Author Topic: Solid Propellant Industrial Base  (Read 21271 times)

Offline su27k

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Re: Solid Propellant Industrial Base
« Reply #100 on: 06/28/2018 03:44 AM »
Good article on solid rocket industry. The Minuteman 2 replacement program is probably main reason behind NG buying OA. Whether NG or Boeing wins contract,
ATK will still end up making one or more of Minuteman stages. Most likely more stages if NG wins.

http://spacenews.com/in-the-wake-of-northrop-orbital-merger-aerojets-solid-rocket-engine-business-teetering-on-the-brink/

Using space launch to subsidize solid did not come up in the article at all. It says the winner of GBSD will have decades of solid work ahead, sounds to me there no need for artificially propping up the solid industry using space launch any more.

Online Kabloona

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Re: Solid Propellant Industrial Base
« Reply #101 on: 06/28/2018 02:27 PM »
Good article on solid rocket industry. The Minuteman 2 replacement program is probably main reason behind NG buying OA. Whether NG or Boeing wins contract,
ATK will still end up making one or more of Minuteman stages. Most likely more stages if NG wins.

http://spacenews.com/in-the-wake-of-northrop-orbital-merger-aerojets-solid-rocket-engine-business-teetering-on-the-brink/

Using space launch to subsidize solid did not come up in the article at all. It says the winner of GBSD will have decades of solid work ahead, sounds to me there no need for artificially propping up the solid industry using space launch any more.

The ongoing concern in the Pentagon, as has been discussed upthread, is the continuing loss of capacity in the solids industry, which was explicitly mentioned in the article with the reference to the collapse of demand around 1990 and further loss of demand when Shuttle retired.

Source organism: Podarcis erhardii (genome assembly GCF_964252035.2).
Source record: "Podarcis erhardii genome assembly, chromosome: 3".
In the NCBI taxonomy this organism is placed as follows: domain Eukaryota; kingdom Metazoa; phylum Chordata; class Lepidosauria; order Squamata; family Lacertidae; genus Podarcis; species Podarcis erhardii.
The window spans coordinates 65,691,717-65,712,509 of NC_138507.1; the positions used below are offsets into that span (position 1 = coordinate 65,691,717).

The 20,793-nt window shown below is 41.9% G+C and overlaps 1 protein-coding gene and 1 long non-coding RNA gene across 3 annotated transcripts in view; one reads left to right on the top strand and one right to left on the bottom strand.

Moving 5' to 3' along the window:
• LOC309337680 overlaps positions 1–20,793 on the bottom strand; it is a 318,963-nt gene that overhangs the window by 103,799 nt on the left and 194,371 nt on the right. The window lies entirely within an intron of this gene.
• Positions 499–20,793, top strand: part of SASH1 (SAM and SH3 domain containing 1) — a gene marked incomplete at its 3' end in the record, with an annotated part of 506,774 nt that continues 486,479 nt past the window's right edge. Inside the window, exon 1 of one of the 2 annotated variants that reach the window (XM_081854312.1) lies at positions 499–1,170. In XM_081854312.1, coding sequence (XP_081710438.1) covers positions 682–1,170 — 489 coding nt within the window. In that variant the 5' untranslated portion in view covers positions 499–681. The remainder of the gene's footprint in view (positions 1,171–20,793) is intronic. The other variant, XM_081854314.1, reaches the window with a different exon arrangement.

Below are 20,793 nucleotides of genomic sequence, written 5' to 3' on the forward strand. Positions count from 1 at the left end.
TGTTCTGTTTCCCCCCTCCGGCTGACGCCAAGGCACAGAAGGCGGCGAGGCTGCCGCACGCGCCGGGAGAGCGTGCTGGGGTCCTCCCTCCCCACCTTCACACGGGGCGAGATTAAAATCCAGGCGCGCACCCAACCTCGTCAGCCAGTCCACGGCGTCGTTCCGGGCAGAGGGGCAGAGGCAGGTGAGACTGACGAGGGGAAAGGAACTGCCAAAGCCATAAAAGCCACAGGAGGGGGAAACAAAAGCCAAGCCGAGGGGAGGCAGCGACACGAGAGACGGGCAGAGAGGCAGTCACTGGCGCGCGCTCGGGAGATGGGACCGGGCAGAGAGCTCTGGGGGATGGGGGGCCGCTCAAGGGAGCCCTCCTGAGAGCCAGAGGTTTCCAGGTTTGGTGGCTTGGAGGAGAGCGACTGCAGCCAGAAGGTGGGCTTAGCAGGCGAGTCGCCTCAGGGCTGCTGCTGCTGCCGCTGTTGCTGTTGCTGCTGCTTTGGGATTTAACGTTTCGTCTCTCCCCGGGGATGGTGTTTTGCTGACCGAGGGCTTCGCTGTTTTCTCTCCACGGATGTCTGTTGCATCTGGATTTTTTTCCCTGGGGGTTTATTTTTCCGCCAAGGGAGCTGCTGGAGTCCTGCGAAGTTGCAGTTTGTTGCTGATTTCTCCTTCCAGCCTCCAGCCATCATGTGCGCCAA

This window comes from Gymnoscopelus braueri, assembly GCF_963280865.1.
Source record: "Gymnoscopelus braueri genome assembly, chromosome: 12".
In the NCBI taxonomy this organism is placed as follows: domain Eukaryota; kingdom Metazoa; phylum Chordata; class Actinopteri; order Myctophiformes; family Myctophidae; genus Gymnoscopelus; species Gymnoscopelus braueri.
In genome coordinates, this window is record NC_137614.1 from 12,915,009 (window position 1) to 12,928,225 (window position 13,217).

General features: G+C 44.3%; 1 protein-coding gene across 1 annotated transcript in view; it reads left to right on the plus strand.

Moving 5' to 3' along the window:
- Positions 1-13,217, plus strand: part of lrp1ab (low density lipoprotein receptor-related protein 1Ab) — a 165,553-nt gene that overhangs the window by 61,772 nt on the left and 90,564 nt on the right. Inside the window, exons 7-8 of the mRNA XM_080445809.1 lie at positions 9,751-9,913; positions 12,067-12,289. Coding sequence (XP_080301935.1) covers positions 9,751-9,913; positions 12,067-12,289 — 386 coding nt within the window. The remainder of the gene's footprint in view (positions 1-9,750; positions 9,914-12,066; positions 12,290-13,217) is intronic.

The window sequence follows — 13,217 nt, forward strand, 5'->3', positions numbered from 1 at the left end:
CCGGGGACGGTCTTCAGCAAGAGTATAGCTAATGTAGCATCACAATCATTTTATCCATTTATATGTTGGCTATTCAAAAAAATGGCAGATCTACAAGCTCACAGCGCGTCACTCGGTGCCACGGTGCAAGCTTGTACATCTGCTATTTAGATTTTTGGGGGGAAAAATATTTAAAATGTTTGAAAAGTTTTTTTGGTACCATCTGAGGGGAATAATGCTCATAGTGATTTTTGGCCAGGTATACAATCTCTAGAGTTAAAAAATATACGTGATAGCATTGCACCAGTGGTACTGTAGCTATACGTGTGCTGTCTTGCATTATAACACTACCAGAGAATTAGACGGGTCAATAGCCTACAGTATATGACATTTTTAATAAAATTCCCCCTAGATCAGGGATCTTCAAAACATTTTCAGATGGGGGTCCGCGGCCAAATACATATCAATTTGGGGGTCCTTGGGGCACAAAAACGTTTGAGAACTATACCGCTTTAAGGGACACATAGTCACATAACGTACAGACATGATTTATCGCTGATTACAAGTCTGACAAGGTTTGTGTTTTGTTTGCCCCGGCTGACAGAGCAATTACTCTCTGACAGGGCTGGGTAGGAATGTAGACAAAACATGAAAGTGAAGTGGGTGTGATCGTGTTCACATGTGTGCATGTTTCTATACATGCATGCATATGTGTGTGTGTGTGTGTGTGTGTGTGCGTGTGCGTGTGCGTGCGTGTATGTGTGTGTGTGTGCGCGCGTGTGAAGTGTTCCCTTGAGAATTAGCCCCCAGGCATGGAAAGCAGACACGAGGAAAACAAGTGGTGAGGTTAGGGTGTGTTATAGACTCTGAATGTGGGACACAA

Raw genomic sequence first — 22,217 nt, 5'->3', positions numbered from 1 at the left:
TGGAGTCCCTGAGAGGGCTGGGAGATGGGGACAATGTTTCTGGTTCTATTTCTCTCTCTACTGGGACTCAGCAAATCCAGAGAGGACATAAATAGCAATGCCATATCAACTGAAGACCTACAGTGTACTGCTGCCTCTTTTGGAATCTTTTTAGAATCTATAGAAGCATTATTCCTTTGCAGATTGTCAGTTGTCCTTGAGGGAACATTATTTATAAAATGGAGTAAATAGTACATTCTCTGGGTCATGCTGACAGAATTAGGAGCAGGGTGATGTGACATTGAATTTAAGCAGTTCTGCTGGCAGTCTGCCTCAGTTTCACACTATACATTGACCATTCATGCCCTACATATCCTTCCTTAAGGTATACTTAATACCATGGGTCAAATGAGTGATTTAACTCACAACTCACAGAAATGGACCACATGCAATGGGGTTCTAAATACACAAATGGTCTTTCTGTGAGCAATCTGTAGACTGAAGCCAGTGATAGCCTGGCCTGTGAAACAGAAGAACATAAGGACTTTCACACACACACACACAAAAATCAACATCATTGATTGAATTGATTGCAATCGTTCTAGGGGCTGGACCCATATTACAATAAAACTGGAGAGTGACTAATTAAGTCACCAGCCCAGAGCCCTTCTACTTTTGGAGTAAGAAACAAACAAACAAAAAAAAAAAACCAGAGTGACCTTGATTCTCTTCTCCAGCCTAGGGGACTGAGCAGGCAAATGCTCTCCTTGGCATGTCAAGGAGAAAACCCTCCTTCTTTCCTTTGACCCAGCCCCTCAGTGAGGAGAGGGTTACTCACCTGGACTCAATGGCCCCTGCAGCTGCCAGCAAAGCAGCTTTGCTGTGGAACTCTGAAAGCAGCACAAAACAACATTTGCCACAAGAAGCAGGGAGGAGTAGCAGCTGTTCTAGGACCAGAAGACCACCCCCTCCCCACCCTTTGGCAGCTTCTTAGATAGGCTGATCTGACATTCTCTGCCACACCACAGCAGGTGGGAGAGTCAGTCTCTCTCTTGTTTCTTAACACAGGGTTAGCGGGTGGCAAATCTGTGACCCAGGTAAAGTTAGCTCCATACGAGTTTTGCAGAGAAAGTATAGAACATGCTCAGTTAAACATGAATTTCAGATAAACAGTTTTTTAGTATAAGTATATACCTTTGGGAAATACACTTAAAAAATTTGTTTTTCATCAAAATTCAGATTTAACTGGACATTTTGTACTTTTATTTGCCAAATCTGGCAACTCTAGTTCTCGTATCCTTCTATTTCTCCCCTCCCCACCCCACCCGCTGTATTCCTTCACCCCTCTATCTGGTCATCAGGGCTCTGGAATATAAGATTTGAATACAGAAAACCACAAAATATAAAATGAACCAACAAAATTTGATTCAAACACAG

Back in the late 1980's when I started out in the Air Force doing solid propellant R&D work at the Air Force Rocket Propulsion Lab at Edwards AFB, there were four major solids companies: Aerojet, UT/CSD, Hercules, and Thiokol. Now there are only two: NGIS and Aerojet.

So the Air Force is worried that if Aerojet doesn't get enough large SRM business, they'll get out of that line of work altogether and be reduced to tactical missiles only, which would leave the Pentagon at the mercy of one large SRM supplier (NGIS) who would effectively have a monopoly in the same way ULA had a monopoly before SpaceX elbowed in.

I expect they'll treat GBSD procurement the same way they're doing launch vehicles now, ie support at least two major suppliers.

So, yes, there will be two large SRM suppliers making ICBM stages for another decade, and that will keep the Pentagon happy for a while.

Then when GBSD production ramps down, it'll be back to the same question: how to preserve large SRM production infrastructure and knowledge base during a long down-time before the next large ICBM procurement.

Offline rayleighscatter

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Re: Solid Propellant Industrial Base
« Reply #102 on: 06/28/2018 08:35 PM »
The Minuteman 2 replacement program is probably main reason behind NG buying OA.

OA has business divisions and DoD contracts that are of far more value than the ICBM motor replacement.

Offline testguy

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Re: Solid Propellant Industrial Base